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Pearce v. Nooth

United States District Court, D. Oregon

April 13, 2017

MARK NOOTH, Respondent.



         Petitioner, an inmate at Snake River Correctional Institution, brings this habeas corpus proceeding pursuant to 28 U.S.C. § 2254. For the reasons set forth below, this Court denies Petitioner's Habeas Corpus Petition (ECF No. 2).


         On October 28, 2009, a Grand Jury returned an Indictment charging Petitioner with two counts of Sexual Abuse in the First Degree. Resp't Exs. (ECF No. 31), Ex. 102. The charges were based on allegations by two young girls (FO, age 7, and MO, age 10) that Petitioner touched them inappropriately when applying sunscreen to their bodies.

         Prior to trial, the prosecutor filed a Notice of Intention to Rely on Child Hearsay as required by Oregon Evidence Code (OEC) 803(1 SaXb).[1] Resp't Ex. 112. Defense counsel did not object to the Notice. Consequently, the girls' mother (Antoinette O'Keefe), an investigating officer (Deputy Sheriff John Williams), and a child abuse examiner (Julie Siepmann) were permitted to testify to out-of-court statements made by FO and MO concerning the sexual abuse.

         O'Keefe testified that in July or August of 2009, her daughters disclosed the sexual abuse to her. Resp't Ex. 103 at 119-20. She testified that they told her that Petitioner filled two garbage cans with water for them to swim in, and rubbed sunscreen on their bodies. Id. at 117-18 According to O'Keefe, the girls told her that Petitioner rubbed the sunscreen on their "private parts" and they demonstrated how he touched them. Id. at 118-19, 125. O'Keefe did not immediately report the incident to police. O'Keefe testified that she reported the abuse to Deputy Williams three weeks later after her daughters repeated the same facts concerning the abuse. Id. at 121, 159; see Resp't Ex. 122.

         On September 30, 2009, Deputy Williams was dispatched to O'Keefe's house in response to her complaint of sexual abuse. Resp't Ex. 103 at 159; Resp't Ex. 122. On that same day, he interviewed MO at school. Resp't Ex. 103 at 160; see Resp't Ex. 122. According to Williams, MO stated that she saw Petitioner apply sunscreen to her sister and saw his fingers come from FO's behind to her front. Resp't Ex. 103 at 162, 171-74. MO told him that Petitioner made FO remove her underwear when he applied the sunscreen and a second time when he spanked her. Id. at 173-74; see Resp't Ex. 122. Williams testified that MO told him Petitioner also touched her, but she didn't "specifically say where." Resp't Ex. 103 at 164; see Resp't Ex. 122.

         On October 6, 2009, Siepmann, a child abuse interviewer with Juliette's House, interviewed FO and MO. Resp't Ex. 103 at 201. According to Siepmann, MO stated that her sister told her Petitioner touched her private parts and that she was not wearing underwear. Id. at 205-06. However, MO said that she did not see Petitioner touch FO. Id. Siepmann testified that during a physical examination, MO demonstrated how Petitioner touched her above her private area (but below her underwear waistband) and on her buttocks. Id. at 206-07. Siepmann testified that FO disclosed that Petitioner pulled down her underwear and put "lotion in her privates." Id. at 210-13. Siepmann testified that FO also stated that she saw Petitioner put lotion on MO underneath her panties. Id. at 212-13.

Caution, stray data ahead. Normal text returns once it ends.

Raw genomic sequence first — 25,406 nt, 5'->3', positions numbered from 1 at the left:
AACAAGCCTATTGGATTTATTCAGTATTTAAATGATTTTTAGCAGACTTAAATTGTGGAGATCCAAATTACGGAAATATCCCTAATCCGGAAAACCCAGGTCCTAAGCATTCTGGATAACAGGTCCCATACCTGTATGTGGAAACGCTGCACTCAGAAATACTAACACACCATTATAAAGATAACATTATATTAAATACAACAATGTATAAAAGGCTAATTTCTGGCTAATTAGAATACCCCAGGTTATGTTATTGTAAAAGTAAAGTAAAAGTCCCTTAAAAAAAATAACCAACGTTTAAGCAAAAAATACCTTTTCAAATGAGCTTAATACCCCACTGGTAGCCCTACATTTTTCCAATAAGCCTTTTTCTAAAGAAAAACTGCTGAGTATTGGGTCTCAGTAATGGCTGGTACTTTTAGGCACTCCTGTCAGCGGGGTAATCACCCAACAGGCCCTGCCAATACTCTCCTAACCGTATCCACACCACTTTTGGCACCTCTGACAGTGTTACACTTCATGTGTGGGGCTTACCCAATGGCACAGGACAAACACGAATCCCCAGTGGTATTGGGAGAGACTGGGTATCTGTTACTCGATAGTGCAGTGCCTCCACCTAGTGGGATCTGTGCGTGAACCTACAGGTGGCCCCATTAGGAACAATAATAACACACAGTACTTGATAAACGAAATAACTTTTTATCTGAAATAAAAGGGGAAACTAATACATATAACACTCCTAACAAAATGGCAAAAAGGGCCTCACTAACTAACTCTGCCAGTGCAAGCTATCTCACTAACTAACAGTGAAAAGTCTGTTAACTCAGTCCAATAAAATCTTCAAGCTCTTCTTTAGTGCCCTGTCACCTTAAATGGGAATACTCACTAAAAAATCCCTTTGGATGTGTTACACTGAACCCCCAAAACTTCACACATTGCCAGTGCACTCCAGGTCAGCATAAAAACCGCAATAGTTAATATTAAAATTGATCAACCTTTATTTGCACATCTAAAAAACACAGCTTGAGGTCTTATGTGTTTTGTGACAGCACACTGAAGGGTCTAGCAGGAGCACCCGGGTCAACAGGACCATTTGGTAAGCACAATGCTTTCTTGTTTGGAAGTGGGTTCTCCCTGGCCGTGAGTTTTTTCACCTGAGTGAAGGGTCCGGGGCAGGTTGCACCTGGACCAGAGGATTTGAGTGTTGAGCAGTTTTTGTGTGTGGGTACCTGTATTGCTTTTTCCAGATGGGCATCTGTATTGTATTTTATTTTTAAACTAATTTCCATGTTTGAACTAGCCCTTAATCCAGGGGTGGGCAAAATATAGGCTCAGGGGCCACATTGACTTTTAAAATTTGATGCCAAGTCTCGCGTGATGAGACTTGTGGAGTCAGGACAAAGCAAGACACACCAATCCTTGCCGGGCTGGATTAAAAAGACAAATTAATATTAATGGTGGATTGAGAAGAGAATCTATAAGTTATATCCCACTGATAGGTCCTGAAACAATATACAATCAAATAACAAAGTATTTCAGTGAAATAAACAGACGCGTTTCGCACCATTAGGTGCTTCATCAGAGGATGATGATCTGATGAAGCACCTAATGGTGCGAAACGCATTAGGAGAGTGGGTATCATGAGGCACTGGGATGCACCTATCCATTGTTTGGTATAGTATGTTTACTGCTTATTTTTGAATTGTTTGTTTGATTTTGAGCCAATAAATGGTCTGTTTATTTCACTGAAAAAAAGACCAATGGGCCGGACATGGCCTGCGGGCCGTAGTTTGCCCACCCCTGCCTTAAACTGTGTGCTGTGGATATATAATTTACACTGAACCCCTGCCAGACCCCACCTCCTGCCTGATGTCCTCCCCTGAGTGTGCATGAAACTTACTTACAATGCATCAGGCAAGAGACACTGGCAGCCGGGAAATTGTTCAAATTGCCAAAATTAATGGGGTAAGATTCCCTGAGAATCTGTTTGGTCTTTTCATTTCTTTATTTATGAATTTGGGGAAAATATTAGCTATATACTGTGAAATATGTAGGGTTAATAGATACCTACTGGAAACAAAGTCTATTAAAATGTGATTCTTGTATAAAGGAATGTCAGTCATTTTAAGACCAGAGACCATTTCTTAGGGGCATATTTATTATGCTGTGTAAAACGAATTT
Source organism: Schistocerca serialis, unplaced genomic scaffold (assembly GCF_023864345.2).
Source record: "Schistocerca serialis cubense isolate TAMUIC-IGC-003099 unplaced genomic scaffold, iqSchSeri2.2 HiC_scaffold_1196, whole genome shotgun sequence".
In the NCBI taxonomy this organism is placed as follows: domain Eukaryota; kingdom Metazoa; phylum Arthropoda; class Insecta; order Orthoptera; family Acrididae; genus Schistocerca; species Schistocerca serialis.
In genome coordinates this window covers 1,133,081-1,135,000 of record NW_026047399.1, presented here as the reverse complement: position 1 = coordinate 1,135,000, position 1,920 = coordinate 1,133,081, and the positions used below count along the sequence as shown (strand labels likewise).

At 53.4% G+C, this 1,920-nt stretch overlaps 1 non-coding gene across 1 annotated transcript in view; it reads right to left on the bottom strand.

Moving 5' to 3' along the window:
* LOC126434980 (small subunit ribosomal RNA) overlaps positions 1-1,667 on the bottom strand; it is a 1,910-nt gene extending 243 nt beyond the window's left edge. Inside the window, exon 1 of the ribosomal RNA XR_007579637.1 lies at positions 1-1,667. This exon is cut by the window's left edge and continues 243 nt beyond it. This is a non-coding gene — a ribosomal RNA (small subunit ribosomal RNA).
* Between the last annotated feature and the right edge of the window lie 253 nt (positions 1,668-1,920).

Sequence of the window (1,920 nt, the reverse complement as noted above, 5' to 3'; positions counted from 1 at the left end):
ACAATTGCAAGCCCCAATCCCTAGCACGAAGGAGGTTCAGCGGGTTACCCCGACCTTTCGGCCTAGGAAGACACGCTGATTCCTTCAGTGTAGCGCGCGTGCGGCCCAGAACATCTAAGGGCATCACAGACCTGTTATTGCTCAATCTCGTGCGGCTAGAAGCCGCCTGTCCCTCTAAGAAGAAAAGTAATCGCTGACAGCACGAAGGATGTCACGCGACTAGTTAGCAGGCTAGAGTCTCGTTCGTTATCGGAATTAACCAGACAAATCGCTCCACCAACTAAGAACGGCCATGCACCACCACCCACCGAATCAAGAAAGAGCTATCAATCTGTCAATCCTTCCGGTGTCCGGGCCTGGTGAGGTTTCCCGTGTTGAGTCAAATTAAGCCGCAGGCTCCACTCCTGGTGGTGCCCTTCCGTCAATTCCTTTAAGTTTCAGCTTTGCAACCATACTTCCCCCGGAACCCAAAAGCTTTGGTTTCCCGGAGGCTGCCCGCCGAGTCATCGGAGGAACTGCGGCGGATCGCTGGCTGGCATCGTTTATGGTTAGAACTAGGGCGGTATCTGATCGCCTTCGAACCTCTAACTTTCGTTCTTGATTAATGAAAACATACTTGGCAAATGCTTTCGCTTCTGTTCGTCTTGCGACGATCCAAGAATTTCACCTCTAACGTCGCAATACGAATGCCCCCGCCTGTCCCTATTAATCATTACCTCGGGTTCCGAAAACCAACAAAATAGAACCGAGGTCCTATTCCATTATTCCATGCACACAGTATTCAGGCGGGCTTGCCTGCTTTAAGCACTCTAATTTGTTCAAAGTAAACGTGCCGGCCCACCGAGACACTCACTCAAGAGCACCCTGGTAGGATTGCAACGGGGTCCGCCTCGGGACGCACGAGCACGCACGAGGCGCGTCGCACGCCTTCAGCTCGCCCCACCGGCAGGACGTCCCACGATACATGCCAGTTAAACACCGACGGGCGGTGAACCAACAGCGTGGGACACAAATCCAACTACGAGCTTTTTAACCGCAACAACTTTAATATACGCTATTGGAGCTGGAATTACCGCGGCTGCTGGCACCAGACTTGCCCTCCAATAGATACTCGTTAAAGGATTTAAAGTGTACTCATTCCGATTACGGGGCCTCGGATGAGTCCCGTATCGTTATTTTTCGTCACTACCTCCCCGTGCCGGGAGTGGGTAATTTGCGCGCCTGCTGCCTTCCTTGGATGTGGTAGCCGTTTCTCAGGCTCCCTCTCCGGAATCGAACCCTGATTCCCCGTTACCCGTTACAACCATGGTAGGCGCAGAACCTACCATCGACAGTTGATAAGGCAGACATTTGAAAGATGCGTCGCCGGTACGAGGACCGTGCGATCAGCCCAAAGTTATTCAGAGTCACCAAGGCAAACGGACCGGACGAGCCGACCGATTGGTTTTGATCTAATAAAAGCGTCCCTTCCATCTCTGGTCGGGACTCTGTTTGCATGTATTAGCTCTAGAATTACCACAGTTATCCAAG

On October 20, 2009, Deputy Williams and Deputy Sheriff Curtis Pitt interviewed Petitioner. Id. at 185, 193; Resp't Ex. 122. Pitt testified that Petitioner admitted to applying sunscreen to the girls and that he "pulled their panties down and [put] it on their buttocks, and then up in between their legs, to where it was by their crotch area." Resp't Ex. 103 at 190-91, 196; see Resp't Ex. 122. According to Pitt, Petitioner stated it was possible he touched their vaginas. Resp't Ex. 103 at 191. Petitioner was placed under arrest. Id. at 193.

         Both girls testified that Petitioner engaged in inappropriate touching. FO could not identify Petitioner in the courtroom, but testified that he put sunscreen on her arms, back, bottom, between her legs, and in her underwear. Id. at 42, 45-48. FO also testified that Petitioner took off her underwear and spanked her. Id. at 51. FO testified that she saw Petitioner put sunscreen on her sister's back and arms, but she put her head underwater so she wouldn't see anything else. Id. at 61-62, 68. FO testified that her sister told her Petitioner put sunscreen "in her underwear." Id. at 68. FO testified that she told her mother about the abuse about two weeks after the incident. Id. at 66.

         MO refused to look at Petitioner in the courtroom. Id. at 106. MO testified that Petitioner put sunscreen on her "privates, " her bottom, and below the waistband of her underwear. Id. at 83-85, 92-93. MO testified that she saw Petitioner put his hands down FO's panties and put sunscreen "inside her." Id. at 85-86, 91-92. MO testified that Petitioner told her to "clap her knees, " and he made FO remove her underwear and spanked her. Id. at 87-88. MO testified that after lunch, Petitioner made them both pull down their panties, and he spanked them because they did not eat all their food. Id. at 89-90. MO first testified that they told their mother about the abuse "a middle time" after the incident, but on cross examination stated it was the next day. Id. at 90-91, 100-02.